In February 2020, the years 2020 to 2030 were declared as the new decade of financial and economic inclusion of women by the Member States of the African Union. Engaging in this decade, the AU was very keen to immediately start working on recommendations for expanding opportunities for women entrepreneurs on the continent, making them key players in the implementation of the African Continental Free Trade Agreement (AfCFTA).

The continental market promises to provide opportunities for women to make a meaningful contribution and improve their trading conditions across the continent. Investing in African women entrepreneurs is a smart and innovative approach, especially for women living in rural areas, as it is one of the key solutions to the recovery of the African economy after the CoVID-19 pandemic. One of the sectors in which women play a vital role and are poised to make a contribution to the economy to also improve the lives of many people, is the growing and nascent activity of beekeeping, the term official for beekeeping or honey cultivation.

Mainly used to sweeten our teas, cure a sore throat, and sometimes included in skincare products, the yellow-gold colored liquid known as honey has so many uses. A Google search for its uses presents an overabundance of articles and tips for using it. However, what is slowly becoming the conversation on the continent is the huge economic benefits of the business and how the industry can be used to diversify the continent’s income.

Mmabatho (Portia) Morudi of The Village Market SA

After giving notice and quitting his job to begin his journey as a beekeeper at his grandfather’s call in 2012, Mmabatho Morudi noticed that the livelihoods of bees were under threat in South Africa and the country was failing to was not producing enough honey. What also caught her attention was how farmers in her community could use the aid to improve their products due to insufficient marketing of their products. This is how she came up with the creative idea of ​​providing a solution while experiencing the industry simultaneously.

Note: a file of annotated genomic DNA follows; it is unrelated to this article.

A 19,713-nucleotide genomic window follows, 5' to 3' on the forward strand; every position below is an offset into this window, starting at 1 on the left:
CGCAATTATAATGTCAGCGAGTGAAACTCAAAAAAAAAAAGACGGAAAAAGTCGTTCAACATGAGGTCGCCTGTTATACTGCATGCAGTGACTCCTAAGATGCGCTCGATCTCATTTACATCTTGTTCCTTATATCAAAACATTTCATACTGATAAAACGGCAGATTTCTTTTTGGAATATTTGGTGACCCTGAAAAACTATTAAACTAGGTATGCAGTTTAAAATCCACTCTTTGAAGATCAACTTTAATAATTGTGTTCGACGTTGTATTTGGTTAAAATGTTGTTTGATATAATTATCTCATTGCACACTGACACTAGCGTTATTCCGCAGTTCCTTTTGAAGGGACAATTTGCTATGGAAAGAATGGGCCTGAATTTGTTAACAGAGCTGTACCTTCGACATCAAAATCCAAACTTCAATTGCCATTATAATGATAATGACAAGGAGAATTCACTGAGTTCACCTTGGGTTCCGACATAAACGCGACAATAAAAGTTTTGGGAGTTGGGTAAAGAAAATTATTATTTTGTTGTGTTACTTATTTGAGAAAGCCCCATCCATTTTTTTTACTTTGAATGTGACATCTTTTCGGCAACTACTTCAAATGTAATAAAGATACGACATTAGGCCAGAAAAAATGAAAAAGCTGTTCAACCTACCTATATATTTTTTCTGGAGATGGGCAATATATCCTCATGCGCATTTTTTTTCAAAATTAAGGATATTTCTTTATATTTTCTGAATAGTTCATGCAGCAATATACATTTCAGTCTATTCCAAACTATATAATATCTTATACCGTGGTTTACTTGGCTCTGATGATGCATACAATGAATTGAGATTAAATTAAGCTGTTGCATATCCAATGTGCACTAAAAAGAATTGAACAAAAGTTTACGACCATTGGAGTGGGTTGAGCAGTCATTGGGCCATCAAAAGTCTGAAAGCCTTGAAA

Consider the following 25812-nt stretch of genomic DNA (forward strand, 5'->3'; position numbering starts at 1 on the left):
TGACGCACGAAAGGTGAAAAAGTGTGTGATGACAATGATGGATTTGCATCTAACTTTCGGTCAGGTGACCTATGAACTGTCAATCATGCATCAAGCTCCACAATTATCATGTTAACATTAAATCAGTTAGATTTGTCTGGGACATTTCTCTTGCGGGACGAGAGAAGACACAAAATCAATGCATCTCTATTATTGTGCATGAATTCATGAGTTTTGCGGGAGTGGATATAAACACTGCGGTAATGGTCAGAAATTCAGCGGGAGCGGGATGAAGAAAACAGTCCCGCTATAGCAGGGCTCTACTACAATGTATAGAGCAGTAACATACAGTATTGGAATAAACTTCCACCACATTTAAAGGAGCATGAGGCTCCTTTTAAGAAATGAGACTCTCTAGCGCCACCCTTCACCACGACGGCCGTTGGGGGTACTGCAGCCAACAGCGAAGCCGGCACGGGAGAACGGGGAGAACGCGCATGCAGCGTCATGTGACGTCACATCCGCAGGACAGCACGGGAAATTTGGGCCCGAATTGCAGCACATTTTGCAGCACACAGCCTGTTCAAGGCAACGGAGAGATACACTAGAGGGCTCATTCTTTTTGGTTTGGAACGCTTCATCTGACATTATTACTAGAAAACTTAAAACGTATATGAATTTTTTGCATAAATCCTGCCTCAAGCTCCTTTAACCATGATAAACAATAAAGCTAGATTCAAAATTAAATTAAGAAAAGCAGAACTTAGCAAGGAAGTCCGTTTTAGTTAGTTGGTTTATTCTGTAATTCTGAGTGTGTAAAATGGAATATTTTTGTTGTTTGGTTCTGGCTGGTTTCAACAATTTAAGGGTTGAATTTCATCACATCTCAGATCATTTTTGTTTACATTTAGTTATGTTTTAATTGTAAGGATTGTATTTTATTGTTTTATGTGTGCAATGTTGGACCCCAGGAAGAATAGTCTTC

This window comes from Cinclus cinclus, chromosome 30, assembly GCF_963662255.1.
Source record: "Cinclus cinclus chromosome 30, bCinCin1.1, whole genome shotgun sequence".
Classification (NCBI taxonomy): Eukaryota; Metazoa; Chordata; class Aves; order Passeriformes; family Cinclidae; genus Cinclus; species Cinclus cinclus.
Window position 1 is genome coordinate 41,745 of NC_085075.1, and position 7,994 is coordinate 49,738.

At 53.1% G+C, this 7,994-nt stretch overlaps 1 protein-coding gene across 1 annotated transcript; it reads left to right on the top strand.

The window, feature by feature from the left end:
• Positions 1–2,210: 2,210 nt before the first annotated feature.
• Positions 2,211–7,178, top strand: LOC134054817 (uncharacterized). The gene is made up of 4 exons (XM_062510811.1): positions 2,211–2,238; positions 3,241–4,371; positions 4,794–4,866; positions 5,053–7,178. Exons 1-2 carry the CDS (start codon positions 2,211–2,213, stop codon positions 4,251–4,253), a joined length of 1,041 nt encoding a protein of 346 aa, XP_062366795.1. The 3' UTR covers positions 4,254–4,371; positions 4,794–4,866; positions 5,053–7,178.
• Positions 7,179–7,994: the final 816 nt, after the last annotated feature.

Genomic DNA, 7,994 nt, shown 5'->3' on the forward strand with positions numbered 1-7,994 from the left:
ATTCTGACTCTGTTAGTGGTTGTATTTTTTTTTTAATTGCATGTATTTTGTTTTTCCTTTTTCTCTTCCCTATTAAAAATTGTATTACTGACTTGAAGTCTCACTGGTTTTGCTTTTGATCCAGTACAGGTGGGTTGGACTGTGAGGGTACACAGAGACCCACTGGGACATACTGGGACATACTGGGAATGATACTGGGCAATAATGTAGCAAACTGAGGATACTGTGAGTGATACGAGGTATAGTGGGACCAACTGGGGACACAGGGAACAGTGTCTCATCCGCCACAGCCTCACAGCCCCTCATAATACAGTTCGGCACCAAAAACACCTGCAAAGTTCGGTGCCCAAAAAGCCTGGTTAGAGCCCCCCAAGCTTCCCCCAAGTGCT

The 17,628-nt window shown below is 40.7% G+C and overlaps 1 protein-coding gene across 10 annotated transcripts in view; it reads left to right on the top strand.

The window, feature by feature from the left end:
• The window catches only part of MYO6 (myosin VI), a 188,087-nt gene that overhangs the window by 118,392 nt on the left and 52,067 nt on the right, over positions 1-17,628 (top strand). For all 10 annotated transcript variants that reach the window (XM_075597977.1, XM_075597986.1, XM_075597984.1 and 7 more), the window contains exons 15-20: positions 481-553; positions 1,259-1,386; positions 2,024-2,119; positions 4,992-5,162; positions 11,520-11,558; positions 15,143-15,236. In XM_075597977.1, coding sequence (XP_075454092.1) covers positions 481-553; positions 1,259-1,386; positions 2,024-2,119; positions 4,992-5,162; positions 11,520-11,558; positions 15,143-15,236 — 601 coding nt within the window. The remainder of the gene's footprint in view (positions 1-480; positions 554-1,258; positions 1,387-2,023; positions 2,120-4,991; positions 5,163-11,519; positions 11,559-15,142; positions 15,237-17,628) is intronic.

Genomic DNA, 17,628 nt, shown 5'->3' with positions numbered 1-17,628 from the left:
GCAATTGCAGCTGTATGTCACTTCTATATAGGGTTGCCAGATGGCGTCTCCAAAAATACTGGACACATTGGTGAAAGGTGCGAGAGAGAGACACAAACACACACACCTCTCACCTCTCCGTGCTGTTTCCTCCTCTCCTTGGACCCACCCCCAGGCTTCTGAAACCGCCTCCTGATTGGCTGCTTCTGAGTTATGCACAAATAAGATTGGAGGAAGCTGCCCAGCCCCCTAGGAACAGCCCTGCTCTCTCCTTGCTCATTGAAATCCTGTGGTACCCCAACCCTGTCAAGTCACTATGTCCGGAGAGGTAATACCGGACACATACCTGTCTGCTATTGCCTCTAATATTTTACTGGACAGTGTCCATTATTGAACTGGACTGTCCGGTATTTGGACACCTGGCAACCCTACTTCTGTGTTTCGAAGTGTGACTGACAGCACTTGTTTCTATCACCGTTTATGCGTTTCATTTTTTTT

The idea was to educate and empower these farmers with beehives to help pollinate their produce and improve crop yields. Once the produce was harvested, Morudi bought them from the farmers, packed them and delivered them to customers. It has become a successful and unique business model. Currently, she travels through different rural communities and empowers them by allowing them to make honey that they can resell.

Each product of the Morudi company is part of an ecosystem that provides a solution to the ever increasing challenges of food insecurity, poverty and nutrition, unemployment and environmental problems. By training and empowering farmers in ecological beekeeping, it is playing its role in changing one rural community at a time across South Africa, creating a better future for generations.

Madvee Muthu of bees with stories
Bees with Stories is a new and innovative company, which was registered in January 2018, by the Mauritian Madvee Muthu. The Bees with Stories is a brand of bee products obtained and exported exclusively from Africa. The brand has a very specific vision: to ensure that Bees with Stories products are present in all the leading markets, not only to add to the emerging narrative that African products can be both of excellent quality and attractive to eyes, but also be profitable. for the communities behind it. The Bees with Stories business model is relatively simple, it is based on two pillars: the first is to create a branding and marketing strategy, to form a distribution network for groups of beekeepers ready to export to whom to sell products; the second is to partner with resident technical associates and beekeeper groups to advance their methods to become export ready.

Apart from Ethiopia, Kenya and Tanzania which produce the majority of the continent’s honey, other large markets are emerging such as Nigeria and South Africa. The growing sector has a bright future globally which could be an opportunity for Africa to further exploit the trade in honey and its products.


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About Raul T. Casey

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